Scottish Ministers announced their approval of Forth Energy’s 100MW biomass power station in Rosyth on Friday. [1] The announcement has been met with dismay from campaigners, who say that the plant is a betrayal of rules put in place to limit the impact of biomass power stations and that it will cause more forest destruction, carbon emissions and local air pollution. [2] The plant will burn 1 million tonnes of wood each year, most of it to be imported from the Americas. [3]

The decision follows on from the Scottish Government’s approval for Forth Energy’s biomass plant in Grangemouth last June, one which has faced major local as well as national opposition. The Grangemouth plant was approved based on Forth Energy’s claims – disputed by campaigners – that they could supply a lot of heat to the Ineos refinery. No such claims could be made in Rosyth. Nonetheless, Forth Energy could receive as much as £64 million a year in subsidies. [4]

Oliver Munnion, Biofuelwatch co-director said: “With this decision, the Scottish Government has dropped all pretences of wanting to limit the amount of inefficient biomass electricity and they are betraying promises made to the Scottish Parliament. Together with other campaign groups, we have long warned that the Scottish Government’s claims about only supporting larger biomass plants that are CHP is a scam. The Rosyth decision fully confirms our fears. This plant will be a polluting, non-renewable, electricity-only power station. Ministers are cloaking it in green but it is about generating electricity regardless of the cost to people, climate and the environment.”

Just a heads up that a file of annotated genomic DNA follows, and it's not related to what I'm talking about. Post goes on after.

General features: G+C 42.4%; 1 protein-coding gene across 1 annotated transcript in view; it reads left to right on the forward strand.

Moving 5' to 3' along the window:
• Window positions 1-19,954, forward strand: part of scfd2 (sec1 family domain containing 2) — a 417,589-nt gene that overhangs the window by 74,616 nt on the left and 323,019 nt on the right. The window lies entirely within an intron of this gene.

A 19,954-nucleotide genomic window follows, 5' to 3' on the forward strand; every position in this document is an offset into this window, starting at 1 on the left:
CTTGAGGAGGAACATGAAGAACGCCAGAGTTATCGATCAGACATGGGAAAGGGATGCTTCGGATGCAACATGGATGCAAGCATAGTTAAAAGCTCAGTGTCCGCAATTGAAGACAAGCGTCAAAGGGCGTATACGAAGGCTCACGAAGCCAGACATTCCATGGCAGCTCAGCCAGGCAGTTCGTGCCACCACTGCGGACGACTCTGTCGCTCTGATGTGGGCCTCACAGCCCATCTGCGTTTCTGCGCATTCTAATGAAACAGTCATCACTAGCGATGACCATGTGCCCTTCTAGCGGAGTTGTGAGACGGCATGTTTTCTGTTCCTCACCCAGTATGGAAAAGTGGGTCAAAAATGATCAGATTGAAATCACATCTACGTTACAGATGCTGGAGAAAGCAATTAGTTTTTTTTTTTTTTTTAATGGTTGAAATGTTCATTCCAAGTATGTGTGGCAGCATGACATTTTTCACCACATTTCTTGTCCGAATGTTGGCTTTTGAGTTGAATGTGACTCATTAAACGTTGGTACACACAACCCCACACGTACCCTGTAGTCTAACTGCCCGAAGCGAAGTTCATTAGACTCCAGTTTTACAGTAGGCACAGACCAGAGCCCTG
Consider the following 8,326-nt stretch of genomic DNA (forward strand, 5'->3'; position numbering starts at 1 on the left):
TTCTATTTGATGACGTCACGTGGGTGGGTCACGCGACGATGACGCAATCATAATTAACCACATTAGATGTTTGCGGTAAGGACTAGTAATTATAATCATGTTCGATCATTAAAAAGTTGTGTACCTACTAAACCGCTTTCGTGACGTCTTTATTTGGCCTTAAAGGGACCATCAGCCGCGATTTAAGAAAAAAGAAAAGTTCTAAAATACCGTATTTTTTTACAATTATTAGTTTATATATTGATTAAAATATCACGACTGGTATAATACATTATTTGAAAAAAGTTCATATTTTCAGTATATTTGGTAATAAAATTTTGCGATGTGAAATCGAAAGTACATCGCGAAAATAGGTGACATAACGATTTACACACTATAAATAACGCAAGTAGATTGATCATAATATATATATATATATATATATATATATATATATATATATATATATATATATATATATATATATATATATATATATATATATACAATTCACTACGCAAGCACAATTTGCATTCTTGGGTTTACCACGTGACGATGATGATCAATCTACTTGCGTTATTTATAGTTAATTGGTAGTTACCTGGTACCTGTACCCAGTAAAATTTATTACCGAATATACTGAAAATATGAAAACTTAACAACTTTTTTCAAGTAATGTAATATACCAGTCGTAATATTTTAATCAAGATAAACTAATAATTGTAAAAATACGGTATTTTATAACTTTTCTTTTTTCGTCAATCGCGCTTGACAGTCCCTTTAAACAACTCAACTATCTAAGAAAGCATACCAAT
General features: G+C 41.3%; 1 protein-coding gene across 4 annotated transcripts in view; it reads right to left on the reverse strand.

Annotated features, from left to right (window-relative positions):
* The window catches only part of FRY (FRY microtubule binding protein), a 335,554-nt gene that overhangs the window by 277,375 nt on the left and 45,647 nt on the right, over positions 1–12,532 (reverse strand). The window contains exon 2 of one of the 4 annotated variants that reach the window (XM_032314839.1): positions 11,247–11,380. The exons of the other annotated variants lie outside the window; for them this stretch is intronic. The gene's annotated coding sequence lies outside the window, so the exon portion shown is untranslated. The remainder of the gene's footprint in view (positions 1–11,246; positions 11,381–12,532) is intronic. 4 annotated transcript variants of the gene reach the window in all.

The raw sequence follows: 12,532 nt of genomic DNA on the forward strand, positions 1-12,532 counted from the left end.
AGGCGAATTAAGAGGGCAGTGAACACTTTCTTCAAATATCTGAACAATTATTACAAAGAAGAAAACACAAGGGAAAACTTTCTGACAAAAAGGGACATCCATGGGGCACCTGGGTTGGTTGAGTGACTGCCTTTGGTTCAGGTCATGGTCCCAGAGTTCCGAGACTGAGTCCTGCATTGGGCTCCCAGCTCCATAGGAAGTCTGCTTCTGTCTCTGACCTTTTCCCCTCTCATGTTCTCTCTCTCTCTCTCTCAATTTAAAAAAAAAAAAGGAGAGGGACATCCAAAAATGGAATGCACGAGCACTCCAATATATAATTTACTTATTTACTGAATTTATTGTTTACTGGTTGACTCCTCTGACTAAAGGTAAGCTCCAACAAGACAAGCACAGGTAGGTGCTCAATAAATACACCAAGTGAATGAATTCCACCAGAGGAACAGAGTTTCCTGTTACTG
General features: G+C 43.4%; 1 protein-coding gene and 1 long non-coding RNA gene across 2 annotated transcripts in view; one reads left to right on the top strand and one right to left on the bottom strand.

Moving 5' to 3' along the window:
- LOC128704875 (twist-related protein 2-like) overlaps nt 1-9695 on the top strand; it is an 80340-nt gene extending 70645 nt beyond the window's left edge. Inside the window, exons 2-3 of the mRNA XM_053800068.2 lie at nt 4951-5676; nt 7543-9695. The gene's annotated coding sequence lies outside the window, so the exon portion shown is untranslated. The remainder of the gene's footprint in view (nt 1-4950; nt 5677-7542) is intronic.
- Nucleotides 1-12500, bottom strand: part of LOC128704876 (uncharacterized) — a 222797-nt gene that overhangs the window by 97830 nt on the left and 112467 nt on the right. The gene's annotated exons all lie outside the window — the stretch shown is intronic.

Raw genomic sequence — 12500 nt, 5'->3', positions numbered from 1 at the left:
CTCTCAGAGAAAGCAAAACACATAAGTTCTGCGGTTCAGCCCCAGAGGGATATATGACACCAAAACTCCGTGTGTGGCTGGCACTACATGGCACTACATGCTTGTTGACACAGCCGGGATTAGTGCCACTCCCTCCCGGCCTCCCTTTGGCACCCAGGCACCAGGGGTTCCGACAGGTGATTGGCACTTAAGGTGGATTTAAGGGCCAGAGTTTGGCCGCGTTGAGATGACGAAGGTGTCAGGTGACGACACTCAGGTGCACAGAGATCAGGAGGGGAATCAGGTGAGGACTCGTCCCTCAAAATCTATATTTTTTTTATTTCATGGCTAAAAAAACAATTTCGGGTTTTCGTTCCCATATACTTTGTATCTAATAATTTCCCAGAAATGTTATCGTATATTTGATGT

An application by Forth Energy for a similar biomass power station at Dundee was opposed by Dundee City Councillors later last June, on the basis of concerns about local air pollution and visual impacts. Forth Energy has yet to announce whether it will take this to a Public Local Inquiry.

Friends of the Earth Scotland spokesman Andrew Llanwarne, who campaigned against the Dundee proposal, also highlighted the blatant contradictions in Scottish Government policy.

“The Electricity Generation Policy Statement [5] was finalised only last June, and set out clearly the reasons why the Scottish Government wished biomass to be used ‘in small heat-only stations and those fitted with good quality CHP, off gas-grid where possible, the better to contribute to meeting the Scottish Government’s target of 11% of heat demand to be met from renewable sources by 2020′. Yet once again ministers are backing a project which satisfies none of these criteria and will provide expensive electricity rather than heat.

“The statement wishes to avoid the inefficiencies of burning biomass for electricity, yet that’s what the Government is prepared to support. Do ministers read their own policies? What is the point of a Policy Statement if ministers ignore it?

“What is the point of CO2 emission reduction targets if ministers are prepared to subsidise biomass power stations which would add to Scotland’s emissions over the coming decades?” [6]


Notes to Editors

1. http://www.scotland.gov.uk/Topics/Business-Industry/Energy/Infrastructur…